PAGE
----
To a substantial degree we are guided by it.

But we do

not regard the monetary aggregates as the only important star in
the firmament.
This is to say that I believe there is little, if any,
tendency at the Federal Reserve Board to mistake the monetarist
view of economic behavior as a viable substitute for the whole of
economic thought.
Nor, let me add, can there be many who are engaged in
the day-to-day struggle that the monetary policy maker must accept—
to try and make theory fit real life--who believe that the monetarist
prescription of a smooth optimum curve of supplied money can be
implemented anywhere outside the cool recesses of the scholarfs

The Federal Reserve operates in and for a real world.

It is

a world that could not--and, in my view, should not--be brought to
accept a serious economic upset such as, say, a liquidity crisis and



its entailed output and employment crises, as the price of getting
on to an optimum money supply curve.

This, in my view, would be

so, even in the face of strong evidence that such an ideal flow of
new money would result in a highly desirable, smooth and non-in::lationary optimum growth curve0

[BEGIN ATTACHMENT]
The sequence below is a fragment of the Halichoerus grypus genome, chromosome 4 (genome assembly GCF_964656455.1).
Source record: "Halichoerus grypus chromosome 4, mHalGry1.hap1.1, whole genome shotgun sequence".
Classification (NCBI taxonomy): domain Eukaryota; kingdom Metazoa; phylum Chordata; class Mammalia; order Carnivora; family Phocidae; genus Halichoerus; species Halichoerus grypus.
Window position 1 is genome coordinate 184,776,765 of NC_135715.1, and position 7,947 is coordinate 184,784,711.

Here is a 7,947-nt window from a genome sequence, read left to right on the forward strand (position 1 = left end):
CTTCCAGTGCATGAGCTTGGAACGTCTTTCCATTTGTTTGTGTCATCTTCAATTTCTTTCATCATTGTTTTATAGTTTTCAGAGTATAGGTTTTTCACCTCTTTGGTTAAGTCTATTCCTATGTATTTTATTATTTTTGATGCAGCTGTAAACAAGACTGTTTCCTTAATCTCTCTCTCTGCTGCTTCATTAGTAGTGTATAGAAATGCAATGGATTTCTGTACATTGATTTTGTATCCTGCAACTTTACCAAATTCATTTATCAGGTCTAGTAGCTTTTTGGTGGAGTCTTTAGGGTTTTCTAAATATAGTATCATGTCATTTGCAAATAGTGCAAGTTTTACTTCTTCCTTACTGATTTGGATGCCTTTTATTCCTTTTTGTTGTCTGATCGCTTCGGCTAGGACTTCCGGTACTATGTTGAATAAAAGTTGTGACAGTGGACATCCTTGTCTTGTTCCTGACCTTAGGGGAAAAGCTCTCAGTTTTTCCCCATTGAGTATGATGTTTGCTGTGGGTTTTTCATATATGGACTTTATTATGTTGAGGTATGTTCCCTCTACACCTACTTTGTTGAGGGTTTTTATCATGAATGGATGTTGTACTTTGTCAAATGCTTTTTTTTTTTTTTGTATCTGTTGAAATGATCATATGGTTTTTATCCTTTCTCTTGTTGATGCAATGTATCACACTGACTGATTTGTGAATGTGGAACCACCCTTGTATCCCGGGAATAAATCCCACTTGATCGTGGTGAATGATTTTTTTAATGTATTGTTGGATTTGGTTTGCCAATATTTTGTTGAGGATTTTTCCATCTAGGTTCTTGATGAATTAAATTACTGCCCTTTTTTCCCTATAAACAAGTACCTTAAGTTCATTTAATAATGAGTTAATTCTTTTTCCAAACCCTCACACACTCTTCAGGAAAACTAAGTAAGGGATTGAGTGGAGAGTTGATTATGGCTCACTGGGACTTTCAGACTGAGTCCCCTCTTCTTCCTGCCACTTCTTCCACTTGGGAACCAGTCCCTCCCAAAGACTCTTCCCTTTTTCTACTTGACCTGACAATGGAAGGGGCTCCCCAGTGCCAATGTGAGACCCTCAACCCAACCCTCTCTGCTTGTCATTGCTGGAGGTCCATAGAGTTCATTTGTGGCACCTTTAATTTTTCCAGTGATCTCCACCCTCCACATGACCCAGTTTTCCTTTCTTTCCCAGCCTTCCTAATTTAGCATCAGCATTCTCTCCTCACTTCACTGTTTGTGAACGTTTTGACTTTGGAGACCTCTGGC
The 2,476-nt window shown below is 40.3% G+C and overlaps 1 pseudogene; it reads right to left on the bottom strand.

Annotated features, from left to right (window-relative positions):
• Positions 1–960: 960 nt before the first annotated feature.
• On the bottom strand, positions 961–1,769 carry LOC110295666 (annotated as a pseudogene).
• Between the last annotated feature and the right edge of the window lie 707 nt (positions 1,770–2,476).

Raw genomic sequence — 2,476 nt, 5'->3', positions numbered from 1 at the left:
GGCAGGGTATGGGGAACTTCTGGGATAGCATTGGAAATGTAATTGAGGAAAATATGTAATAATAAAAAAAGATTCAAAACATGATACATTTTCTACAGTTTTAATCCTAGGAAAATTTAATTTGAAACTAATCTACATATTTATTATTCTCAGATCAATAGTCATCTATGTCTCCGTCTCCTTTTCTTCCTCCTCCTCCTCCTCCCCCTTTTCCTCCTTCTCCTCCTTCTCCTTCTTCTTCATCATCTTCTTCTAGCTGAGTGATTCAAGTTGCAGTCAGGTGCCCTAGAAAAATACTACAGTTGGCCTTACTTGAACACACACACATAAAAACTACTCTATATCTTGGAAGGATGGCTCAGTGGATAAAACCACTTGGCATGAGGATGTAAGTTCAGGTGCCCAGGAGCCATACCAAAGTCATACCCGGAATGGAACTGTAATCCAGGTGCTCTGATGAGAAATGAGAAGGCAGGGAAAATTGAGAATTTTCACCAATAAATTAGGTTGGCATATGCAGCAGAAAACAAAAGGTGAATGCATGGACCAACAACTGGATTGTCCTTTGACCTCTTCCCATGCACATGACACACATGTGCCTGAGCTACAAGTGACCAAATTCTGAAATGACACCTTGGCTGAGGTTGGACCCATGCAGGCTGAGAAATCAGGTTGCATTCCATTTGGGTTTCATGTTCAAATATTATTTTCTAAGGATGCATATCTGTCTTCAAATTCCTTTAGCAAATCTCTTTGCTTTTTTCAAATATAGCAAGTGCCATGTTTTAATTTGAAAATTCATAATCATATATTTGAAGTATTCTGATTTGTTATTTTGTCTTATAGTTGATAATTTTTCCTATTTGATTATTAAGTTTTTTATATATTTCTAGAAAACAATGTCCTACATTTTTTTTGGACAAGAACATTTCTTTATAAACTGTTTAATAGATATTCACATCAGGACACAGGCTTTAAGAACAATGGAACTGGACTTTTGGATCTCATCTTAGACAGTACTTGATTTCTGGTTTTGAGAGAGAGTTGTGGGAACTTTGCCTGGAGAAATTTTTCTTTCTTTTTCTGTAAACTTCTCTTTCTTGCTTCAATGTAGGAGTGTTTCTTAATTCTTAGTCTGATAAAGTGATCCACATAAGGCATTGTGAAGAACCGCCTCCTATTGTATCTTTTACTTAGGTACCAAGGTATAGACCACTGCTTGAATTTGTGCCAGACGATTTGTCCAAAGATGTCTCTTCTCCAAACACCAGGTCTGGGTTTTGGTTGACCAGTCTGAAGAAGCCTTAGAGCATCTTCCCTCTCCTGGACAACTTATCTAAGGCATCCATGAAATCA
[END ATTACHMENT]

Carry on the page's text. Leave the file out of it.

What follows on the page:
But that is by no means all.

On the contrary, there is

in fact no evidence that should the monetary authority close its
eyes, stop its ears, grit its teeth and--abdicating real world
monetary policy functions--instruct its Open Market Manager to keep
letting new money into the economy at a pre-ordained rate, an
optimum and non-inflationary economic growth curve would result.
This is no more realistic, in my judgment, than is the
notion--torn from the body of Freud*s thinking--that if we can
learn enough about the origins of sex drives and their management,
we can produce thereby a whole and serene human personality.
propositions appear to me to be false for the same reason.

That is,

many factors are at work that cannot be reached by a single-minded
In the case of monetary policy, the central fact is that
the Federal Reserve cannot alone determine the economic climate.
The Federal Reserve cannot control fiscal policy--stimulative,
restrictive or neutral spending and taxing policy--which is totally